4. Bottling of water consumes a large amount of natural resources .
Making a bottle of water consumes three times the amount of water than the same water it will contain. Approximately 17 million barrels of oil are used annually for the production of bottles. Enough fuel for one million cars a year.
A liter of bottled water requires 100 times more electricity than a liter of tap water.
5. It diminishes the importance of public supply services.
People who consume bottled water usually do so because they don’t like the taste of local tap water or because they think it’s healthier than tap water, or because they have doubts about its potability. The ideal would be to support and ask our leaders to improve tap water.
6. Drinking water is privatized.
Drinking water is an increasingly scarce resource. Multinationals have focused on “blue gold”. More and more public sources of drinking water pass into private hands.
7. Its transportation consumes millions of liters of fuel.
An analysis showed that an ordinary Slovenian citizen (whose average bottled water consumption is 56 l / person in a year), who stops drinking bottled water and starts drinking tap water, would reduce his impact from drinking water of at least 36.81 kg of CO2 or 95% in four years. In addition, the GHG reduction potential was also calculated. What surprised the results was the discovery that much of the emissions come from transportation between different suppliers.
After all you have read, if you decide to try to give up plastic consumption, I recommend that you follow the advice of Merren Tait, a girl who has completely given up on plastic consumption.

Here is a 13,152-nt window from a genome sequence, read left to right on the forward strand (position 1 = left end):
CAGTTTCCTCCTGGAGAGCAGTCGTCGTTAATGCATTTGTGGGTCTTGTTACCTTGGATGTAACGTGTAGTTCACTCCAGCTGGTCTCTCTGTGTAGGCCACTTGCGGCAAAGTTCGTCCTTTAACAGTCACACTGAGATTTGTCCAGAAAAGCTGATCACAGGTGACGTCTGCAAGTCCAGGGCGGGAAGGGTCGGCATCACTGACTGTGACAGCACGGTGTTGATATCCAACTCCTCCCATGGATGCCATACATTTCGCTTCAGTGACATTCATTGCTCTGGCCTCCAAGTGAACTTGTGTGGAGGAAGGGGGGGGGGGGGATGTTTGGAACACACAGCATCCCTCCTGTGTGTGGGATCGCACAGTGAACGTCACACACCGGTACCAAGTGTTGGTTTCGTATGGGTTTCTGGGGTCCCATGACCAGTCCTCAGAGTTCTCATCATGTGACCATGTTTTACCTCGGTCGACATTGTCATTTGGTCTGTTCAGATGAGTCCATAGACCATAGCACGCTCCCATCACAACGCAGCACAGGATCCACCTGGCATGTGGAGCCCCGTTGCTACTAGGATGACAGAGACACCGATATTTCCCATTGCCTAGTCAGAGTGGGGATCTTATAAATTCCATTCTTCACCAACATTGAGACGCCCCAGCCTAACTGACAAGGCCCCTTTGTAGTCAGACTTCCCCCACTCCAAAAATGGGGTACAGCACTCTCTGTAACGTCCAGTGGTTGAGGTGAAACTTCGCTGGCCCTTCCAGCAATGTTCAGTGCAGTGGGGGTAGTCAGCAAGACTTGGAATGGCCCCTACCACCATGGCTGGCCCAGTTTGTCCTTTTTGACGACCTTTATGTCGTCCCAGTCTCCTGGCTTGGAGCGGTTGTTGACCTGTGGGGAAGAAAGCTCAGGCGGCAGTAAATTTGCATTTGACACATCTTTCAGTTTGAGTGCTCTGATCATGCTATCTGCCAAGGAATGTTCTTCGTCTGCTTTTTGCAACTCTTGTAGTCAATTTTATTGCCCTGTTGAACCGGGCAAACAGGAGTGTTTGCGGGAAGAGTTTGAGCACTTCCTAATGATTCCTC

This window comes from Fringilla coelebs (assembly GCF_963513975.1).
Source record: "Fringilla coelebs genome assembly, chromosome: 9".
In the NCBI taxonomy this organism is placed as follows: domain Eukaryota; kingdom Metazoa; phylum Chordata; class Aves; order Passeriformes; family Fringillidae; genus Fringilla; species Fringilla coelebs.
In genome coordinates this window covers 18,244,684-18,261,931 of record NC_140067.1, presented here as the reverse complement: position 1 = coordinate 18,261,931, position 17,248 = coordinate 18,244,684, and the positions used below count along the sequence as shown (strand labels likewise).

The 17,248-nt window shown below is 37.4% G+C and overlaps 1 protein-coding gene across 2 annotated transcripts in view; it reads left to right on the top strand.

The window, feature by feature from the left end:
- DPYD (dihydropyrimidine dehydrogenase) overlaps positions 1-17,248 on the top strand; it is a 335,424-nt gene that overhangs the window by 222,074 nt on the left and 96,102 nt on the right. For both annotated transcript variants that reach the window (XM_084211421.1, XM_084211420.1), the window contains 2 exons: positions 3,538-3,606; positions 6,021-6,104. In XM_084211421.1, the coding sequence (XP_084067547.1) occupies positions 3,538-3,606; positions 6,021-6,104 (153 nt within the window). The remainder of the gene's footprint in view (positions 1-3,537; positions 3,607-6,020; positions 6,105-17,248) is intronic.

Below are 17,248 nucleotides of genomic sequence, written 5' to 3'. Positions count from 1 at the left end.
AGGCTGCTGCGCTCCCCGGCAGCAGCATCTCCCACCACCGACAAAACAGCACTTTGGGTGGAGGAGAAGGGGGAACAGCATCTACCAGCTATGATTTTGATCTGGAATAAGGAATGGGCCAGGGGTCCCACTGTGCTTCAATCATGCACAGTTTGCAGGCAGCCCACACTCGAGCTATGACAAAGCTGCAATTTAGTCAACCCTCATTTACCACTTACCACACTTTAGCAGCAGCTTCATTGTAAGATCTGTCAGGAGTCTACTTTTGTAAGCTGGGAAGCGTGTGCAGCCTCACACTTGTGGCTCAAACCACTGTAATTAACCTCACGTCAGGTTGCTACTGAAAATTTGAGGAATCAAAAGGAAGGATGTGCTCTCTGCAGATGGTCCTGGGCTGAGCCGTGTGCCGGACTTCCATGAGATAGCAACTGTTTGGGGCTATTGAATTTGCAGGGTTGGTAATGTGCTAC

How a plastic bottle is made.
Most plastics originate in oil. Petroleum Bottles have a fairly long process as the crude is extracted until it ends up being a plastic bottle on a store shelf.
The manufacture of plastic follows a different process depending on the product to be made. In the case of water bottles, polyethylene terephthalate (PET), a product obtained from hydrocarbons, is used. Once the PET resin is obtained, the industries obtain the final container by stretch-blow molding. In the whole process, the one that involves the greatest environmental loads is that of the purification of terephthalic acid, since it emits greenhouse gases.
Reuse of Bottles.
Plastic bottles are so abundant in our current society that ideas for reusing them of all kinds have arisen. From bird feeders to plastic brooms, a homemade solar heater for the bravest, or a Christmas tree, a homemade watering can or a surfboard!
There are some projects that have caught our attention for their originality, a spectacular multicolored roof, a hydroponic garden for the windows, turning them into rope or using them as raw material in a 3D printer. We share a video with hundreds of ideas:
Alternatives to bottled water.
Replace the PET bottle with a reusable bottle. Invest in a reusable bottle that suits your needs. Put a water purifier or filter tap water if you don’t like the taste. It is interesting to know which types of plastic we are most likely to find. By purchasing bottled water we not only waste water and money unnecessarily, sometimes on water of much lower standards than tap water, but we also pollute the planet with millions of tons of petroleum-based plastic bottles that take more than 1000 years to completely degrade. Here is a very interesting video: